For comparison, in Singapore, a cross-sectional study showed a lower prevalence of anaemia of 15.3% at delivery [16]. The most common cause of anaemia was ID in 81.3%. The occurrence of anaemia in pregnancy was associated with the socio-economic status of the women. Multiparous women of the lower socio-economic class who tended to book late in pregnancy had the highest risk of anaemia [16].
Developing countries have a higher prevalence of anaemia in pregnant women than developed countries. However, even in the European countries, anaemia is still a significant problem when the women are not taking iron supplements. A study in Danish pregnant women showed that among women taking placebo instead of iron, 50% developed ID and 25% developed IDA during pregnancy [17].
The most vulnerable groups for ID and IDA comprise adolescent girls who had their menarche, women of reproductive age, pregnant women and postpartum lactating women. Efforts should be concentrated on measures, which improve iron status and decrease the prevalence of ID and IDA in these groups of women.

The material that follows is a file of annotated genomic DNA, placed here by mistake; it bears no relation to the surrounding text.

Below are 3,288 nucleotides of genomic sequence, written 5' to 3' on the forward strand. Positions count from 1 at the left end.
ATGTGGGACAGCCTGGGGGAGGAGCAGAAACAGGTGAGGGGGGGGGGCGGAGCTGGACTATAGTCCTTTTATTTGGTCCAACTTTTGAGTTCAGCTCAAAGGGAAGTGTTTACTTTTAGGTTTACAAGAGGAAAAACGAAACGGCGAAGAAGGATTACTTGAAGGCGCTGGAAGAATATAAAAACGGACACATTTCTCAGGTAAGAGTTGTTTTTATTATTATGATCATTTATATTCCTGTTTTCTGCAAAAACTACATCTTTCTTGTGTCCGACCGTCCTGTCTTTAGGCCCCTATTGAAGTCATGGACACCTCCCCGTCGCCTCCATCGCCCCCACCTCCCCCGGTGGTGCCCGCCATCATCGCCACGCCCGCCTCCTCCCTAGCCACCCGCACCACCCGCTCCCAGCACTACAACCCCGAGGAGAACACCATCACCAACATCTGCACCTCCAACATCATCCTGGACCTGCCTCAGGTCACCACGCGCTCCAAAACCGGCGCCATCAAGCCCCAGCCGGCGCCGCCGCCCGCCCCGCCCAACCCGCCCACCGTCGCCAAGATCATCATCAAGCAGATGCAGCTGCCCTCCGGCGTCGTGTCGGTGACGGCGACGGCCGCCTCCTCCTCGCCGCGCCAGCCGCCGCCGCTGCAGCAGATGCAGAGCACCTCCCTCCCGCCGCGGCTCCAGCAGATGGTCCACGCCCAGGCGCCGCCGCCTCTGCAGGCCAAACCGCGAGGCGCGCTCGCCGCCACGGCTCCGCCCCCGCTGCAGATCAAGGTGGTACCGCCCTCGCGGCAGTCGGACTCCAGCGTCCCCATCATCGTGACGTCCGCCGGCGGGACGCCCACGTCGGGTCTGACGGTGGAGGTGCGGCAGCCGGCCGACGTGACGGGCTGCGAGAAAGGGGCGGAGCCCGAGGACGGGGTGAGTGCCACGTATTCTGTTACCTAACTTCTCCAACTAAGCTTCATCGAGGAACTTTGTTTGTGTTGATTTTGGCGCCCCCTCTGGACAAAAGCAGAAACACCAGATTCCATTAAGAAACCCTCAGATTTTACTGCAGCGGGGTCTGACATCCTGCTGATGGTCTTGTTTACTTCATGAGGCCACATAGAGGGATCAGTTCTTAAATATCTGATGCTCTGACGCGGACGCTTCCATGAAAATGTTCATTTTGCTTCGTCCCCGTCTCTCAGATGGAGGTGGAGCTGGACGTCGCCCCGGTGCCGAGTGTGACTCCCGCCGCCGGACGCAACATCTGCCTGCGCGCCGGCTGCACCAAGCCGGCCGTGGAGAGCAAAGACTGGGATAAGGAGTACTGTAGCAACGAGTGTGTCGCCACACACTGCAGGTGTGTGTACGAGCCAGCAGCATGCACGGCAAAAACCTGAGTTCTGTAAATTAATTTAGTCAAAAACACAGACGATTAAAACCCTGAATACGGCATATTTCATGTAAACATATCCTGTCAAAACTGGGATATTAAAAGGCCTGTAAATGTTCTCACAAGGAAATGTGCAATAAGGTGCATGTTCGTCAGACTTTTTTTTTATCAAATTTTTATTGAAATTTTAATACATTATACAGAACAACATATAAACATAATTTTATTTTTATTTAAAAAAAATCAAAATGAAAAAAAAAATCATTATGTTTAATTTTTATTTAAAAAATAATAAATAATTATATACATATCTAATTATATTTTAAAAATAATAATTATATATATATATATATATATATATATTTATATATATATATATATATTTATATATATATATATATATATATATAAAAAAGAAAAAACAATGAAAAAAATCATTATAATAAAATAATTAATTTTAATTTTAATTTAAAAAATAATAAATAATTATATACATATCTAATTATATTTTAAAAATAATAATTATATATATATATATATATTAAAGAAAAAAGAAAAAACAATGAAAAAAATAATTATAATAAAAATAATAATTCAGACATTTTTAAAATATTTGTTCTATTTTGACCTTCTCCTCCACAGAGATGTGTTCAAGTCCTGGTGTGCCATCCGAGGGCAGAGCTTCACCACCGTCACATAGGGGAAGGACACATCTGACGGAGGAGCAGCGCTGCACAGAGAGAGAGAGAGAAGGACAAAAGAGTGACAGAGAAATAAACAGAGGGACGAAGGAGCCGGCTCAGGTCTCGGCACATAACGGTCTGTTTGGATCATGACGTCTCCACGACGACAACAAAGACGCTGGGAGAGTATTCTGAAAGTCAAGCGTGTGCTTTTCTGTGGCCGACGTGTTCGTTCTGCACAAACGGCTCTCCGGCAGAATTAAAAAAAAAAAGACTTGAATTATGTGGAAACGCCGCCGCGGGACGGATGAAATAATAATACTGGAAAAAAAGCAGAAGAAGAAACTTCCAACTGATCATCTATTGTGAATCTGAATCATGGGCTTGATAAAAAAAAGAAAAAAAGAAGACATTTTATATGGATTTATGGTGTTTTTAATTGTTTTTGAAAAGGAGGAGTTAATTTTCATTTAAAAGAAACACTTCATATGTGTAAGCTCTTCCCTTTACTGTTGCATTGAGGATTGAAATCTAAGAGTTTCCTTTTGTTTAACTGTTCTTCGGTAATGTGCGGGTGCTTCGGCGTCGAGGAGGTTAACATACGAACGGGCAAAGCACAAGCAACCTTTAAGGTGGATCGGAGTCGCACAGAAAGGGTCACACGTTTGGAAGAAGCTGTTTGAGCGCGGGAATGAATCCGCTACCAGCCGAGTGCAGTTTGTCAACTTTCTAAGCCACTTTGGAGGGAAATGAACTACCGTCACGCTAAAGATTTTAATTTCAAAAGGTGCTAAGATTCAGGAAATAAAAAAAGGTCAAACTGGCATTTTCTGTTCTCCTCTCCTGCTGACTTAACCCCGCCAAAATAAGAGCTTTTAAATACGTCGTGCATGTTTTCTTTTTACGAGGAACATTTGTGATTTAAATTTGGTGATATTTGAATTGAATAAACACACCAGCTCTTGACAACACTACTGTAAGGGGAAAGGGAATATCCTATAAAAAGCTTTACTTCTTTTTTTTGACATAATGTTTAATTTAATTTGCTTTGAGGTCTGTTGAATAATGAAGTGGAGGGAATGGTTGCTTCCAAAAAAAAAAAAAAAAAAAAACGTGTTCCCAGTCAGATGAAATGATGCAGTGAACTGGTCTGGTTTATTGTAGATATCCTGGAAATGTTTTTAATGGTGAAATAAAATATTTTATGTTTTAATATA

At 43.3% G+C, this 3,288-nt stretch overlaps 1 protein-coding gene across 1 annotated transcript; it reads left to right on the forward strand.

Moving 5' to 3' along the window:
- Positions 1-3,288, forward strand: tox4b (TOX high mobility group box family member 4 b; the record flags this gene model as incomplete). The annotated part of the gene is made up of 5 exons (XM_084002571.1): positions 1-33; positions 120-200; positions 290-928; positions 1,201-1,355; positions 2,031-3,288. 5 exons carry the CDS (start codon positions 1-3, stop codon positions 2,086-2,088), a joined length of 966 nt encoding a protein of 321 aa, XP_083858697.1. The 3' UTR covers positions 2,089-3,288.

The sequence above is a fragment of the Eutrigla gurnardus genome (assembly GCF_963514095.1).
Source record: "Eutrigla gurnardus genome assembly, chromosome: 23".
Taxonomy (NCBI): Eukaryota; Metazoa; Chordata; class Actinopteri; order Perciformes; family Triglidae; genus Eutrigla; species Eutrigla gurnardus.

Iron status in women prior to pregnancy
A poor iron status with small or absent iron reserves before pregnancy will increase the risk of ID and IDA during pregnancy. Systematic epidemiologic studies of iron status in women in Malaysia are not available. However, as 30% of women of reproductive age in Malaysia have IDA, the estimated prevalence of ID (serum ferritin <15 μg/L), is 50-60% and the estimated prevalence of small or absent iron reserves (ferritin <30 μg/L) is 90%.
For comparison, among healthy ethnic Danish women of reproductive age, 42% have small or absent iron reserves (ferritin <30 μg/L), 10% have ID and 5% have IDA [18]. However, among female immigrants from the Middle East, Far East and South-East Asia, the prevalence of ID and IDA is markedly higher than among Danish women [19]. This is probably also the situation among immigrants/ refugees entering Malaysia from its neighbouring countries, especially from Indonesia.
The demands for iron increase drastically during pregnancy